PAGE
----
morphological borrowings + language death
sergelyosov at INBOX.RU
Sun Sep 11 12:52:04 UTC 2011
could you please share with me your data on borrowing of inflectional affixes (both nominal and verbal) from one language into another?
I will explain my interest. I am working on a historical grammar of Aramaic. All Eastern Aramaic dialects (first attested with any certainty around 200 B. C.) have the stressed suffix -ee as plural-masculine-definite marker on nouns (both substantives and adjectives). All Western Aramaic dialects use for this purpose -ayyaa (last syllable stressed). [According to my hypothesis, Western Aramaic = what remained when Eastern Aramaic left the Proto-Aramaic fold around 1000 B.C., though Eastern Aramaic was recorded relatively late – as I said, around 200 B. C.]. A phonetic shift -ayyaa > -ee is not likely in Aramaic. An often-proposed solution is the borrowing hypothesis: -ee may have been borrowed from the Assyrian dialect of Akkadian where this -ee (unstressed) was plural-masculine suffix of substantives (spoken Akkadian lost nominal cases by 1000 B. C., Aramaic never had them). We know that Aramaic-Akkadian bilingualism was widespread in Assyrian Empire in the early first millennium B.C., and we know that it resulted in the death of Akkadian (the official language of the Assyrian Empire). This is usually called “the Aramaization of Assyria.” Anyway, Akkadian seems to have died out before Achaemenids conquered Mesopotamia in 539 B.C.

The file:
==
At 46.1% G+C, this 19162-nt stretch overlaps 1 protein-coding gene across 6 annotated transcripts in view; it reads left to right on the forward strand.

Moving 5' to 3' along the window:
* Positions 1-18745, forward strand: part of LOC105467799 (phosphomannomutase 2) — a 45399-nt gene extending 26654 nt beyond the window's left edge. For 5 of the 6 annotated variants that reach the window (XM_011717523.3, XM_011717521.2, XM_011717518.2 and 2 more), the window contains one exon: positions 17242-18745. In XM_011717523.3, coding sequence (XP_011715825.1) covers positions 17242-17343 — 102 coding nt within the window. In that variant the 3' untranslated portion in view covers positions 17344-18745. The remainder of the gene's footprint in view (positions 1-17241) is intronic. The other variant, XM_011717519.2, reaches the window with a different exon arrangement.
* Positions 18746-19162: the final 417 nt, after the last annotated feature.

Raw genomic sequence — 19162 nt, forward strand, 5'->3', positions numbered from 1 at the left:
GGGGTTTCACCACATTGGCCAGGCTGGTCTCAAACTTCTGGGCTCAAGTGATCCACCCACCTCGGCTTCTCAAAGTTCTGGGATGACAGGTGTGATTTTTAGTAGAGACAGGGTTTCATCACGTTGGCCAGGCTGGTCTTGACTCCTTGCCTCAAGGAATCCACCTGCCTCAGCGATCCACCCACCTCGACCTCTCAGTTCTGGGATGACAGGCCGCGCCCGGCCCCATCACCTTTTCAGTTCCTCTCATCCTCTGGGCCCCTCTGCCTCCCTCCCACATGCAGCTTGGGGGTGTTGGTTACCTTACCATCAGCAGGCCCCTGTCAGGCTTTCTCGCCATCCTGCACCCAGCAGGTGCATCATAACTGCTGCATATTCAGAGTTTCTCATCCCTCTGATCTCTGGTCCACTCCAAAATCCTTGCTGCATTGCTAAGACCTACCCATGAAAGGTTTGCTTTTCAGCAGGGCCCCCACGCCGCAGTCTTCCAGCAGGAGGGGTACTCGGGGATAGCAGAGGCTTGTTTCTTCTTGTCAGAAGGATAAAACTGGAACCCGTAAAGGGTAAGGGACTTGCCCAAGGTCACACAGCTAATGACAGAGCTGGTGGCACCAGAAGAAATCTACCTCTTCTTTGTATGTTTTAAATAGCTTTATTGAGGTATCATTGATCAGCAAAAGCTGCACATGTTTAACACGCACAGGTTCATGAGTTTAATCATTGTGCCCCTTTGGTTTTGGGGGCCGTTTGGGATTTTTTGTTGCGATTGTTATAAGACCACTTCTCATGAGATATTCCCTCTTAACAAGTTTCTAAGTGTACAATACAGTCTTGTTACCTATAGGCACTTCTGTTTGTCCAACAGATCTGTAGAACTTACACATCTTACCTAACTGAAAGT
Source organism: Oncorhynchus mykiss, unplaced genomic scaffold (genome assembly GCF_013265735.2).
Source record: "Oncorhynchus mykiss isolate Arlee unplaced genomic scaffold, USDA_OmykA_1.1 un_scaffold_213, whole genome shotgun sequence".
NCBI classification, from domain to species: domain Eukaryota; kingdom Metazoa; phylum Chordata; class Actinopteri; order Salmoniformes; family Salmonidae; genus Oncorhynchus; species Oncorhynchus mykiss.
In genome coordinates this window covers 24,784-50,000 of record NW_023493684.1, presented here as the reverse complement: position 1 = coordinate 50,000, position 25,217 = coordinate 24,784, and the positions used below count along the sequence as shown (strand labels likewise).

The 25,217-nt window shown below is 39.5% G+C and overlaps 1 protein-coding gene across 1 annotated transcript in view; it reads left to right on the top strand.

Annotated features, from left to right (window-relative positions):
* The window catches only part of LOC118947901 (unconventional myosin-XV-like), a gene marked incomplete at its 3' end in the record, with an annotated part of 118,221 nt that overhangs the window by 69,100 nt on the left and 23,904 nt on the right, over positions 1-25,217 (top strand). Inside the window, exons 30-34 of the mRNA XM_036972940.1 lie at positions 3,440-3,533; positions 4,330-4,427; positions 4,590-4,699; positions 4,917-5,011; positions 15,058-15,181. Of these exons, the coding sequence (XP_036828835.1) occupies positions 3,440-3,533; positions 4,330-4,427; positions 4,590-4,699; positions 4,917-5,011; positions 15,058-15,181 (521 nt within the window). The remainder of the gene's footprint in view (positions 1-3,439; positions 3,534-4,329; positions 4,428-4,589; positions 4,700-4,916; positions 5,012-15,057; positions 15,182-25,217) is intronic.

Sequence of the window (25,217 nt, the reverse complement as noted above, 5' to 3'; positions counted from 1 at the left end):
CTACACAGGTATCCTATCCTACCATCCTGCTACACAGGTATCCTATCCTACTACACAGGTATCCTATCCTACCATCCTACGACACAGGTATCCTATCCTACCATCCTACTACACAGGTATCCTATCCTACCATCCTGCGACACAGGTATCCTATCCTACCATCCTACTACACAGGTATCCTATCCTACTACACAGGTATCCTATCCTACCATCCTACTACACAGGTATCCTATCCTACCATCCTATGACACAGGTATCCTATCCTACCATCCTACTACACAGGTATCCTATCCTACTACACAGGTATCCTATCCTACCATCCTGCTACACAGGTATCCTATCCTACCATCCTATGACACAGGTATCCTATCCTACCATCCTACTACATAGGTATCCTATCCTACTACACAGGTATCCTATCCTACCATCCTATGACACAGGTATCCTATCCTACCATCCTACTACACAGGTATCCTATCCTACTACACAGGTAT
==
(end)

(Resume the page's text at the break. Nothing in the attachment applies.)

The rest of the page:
Thus, Eastern Aramaic, being initially the language of underprivileged migrants (former nomads) and deportees, “killed” the prestige language (Akkadian) and, according to one hypothesis, borrowed from the soon-to-die Akkadian a frequent inflectional suffix. Do we know of parallels to this kind of development?
I will of course produce a summary of your data and suggestions for the LINGTYP list.
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